Cisco Annual Security Report 2015

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Cisco recently released their Annual Security Report for 2015. Among the key findings were things like big shifts in the techniques of launching spam attacks to make them more difficult to filter, the rise in popularity of lesser known exploit kits, the trend of combining lesser exploits to cause bigger problems, and users becoming a much more preferred vector for attackers to leverage in order to achieve their endgame of infiltrating business networks.

Joe Caruso, the founder and CEO/CTO of Global Digital Forensics (GDF) has watched all of these trends play out repeatedly over the last year with real-world clients and says, “There is definitely nothing out of the blue in Cisco’s report, but I am glad they put such a strong focus on the user aspect of cyber security. In our experience as national cyber emergency responders, most successful attacks we encounter these days start with a malware-laden phishing email. Either they get a user to directly divulge credentials with a convincing letter, or they get them to open an attachment with an infected payload, or get them click on a link to a malicious site. From there it’s just a domino effect with grave consequences waiting at the end.”

Attackers have become more proficient at taking advantage of gaps in security to evade detection and conceal malicious activity.  Defenders, namely, security teams, must be constantly improving their approach to protect their organization from these increasingly sophisticated cyber attack campaigns.  These issues are further complicated by the geopolitical motivations of the attackers and conflicting requirements imposed by local laws with respect to data sovereignty, data localization and encryption.


Cyber criminals are expanding their tactics and adapting their techniques to carry out cyber attack campaigns in ways that make it harder to detect and analyze. The top three trends last year that Cisco’s threat intelligence has identified are:

  • Snowshoe Spam: Emerging as a preferred strike method, attackers are sending low volumes of spam from a large set of IP addresses to avoid detection, creating an opportunity to leverage compromised accounts in multiple ways.
  • Web Exploits Hiding in Plain Sight: Widely used exploit kits are getting dismantled by security companies in short order.  As a result, online criminals are using other less common kits to successfully carry out their tactics – a sustainable business model as it does not attract too much attention.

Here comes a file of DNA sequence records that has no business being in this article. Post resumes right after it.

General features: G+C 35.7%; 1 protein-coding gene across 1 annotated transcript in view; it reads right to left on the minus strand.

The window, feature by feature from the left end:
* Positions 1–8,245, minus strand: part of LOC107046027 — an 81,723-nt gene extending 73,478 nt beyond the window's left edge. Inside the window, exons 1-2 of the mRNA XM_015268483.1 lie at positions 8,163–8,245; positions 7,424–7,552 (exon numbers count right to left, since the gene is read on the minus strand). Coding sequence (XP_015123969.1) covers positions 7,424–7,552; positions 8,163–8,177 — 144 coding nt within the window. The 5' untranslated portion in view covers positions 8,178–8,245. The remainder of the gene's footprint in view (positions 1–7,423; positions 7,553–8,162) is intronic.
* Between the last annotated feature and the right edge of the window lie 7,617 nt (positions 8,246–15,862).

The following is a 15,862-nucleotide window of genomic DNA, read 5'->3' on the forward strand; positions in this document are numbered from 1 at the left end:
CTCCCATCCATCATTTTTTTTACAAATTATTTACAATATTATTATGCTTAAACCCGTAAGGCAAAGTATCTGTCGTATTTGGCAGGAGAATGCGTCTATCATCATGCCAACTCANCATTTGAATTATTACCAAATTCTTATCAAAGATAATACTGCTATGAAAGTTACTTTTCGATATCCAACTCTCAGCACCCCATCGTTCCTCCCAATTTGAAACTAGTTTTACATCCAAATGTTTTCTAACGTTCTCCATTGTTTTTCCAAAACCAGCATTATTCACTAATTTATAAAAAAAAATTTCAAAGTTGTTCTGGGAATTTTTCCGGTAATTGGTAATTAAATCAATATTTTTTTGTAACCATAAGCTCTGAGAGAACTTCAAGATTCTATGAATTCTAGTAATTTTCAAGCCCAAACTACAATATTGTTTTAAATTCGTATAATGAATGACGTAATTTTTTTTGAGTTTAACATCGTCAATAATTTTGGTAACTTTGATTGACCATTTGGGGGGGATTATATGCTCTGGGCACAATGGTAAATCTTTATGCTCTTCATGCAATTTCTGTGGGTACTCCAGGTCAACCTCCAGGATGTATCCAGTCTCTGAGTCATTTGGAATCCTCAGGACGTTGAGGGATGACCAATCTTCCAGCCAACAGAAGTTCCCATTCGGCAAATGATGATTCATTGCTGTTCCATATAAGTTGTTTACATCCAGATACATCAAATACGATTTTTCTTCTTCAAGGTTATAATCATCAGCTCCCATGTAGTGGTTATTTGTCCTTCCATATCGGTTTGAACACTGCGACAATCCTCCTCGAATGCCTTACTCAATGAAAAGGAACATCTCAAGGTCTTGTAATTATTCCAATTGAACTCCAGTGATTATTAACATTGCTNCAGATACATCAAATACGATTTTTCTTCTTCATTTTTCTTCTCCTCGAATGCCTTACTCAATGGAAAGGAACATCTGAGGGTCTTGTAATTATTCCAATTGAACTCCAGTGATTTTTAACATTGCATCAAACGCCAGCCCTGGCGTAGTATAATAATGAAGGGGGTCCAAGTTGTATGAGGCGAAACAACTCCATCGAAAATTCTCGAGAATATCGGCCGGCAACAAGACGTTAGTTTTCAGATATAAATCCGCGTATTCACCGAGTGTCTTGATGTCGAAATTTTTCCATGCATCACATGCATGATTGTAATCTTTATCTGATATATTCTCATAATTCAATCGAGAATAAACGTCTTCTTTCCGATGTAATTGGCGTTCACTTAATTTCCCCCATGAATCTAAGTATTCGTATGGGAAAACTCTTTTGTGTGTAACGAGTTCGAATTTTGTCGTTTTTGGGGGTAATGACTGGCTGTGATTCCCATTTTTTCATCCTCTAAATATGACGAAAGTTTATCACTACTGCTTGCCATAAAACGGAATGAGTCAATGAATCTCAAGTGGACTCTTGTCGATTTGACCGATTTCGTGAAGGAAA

• Malicious Combinations: Flash and JavaScript have historically been insecure on their own, but with advances in security detection and defenses, attackers have adapted by deploying exploits which combine their respective weaknesses. Sharing exploits over two different files – one Flash and one JavaScript – can make it more difficult for security devices to identify and block the exploit and to analyze it with reverse engineering tools.


Users are caught in the middle. Not only are they the targets, but end-users are unknowingly aiding cyber attacks. Throughout 2014, Cisco threat intelligence research revealed that attackers have increasingly shifted their focus from seeking to compromise servers and operating systems to seeking to exploit users at the browser and email level. Users downloading from compromised sites contributed to a 228% increase in Silverlight attacks along with a 250% increase in spam and malvertising exploits.


Results from the Cisco Security Capabilities Benchmark Study, which surveyed Chief Information Security Officers (CISOs) and Security Operations (SecOps) executives at 1700 companies in nine countries* reveals a widening gap in defender perceptions of their likely security capabilities.  Specifically, the study indicates that 75% of CISOs see their security tools as very or extremely effective.  However, less than 50% of respondents use standard tools such as patching and configuration to help prevent security breaches and ensure that they are running the latest versions.  Heartbleed was the landmark vulnerability last year, yet 56% of all installed OpenSSL versions are over four years old. That is a strong indicator that security teams are not patching.

While many defenders believe their security processes are optimized—and their security tools are effective—in truth, their security readiness likely needs improvement.

The report findings conclude that it’s time for corporate boards to take a role in setting security priorities and expectations.

You can download copy of the Cisco Annual Security Research report here. (registration required)

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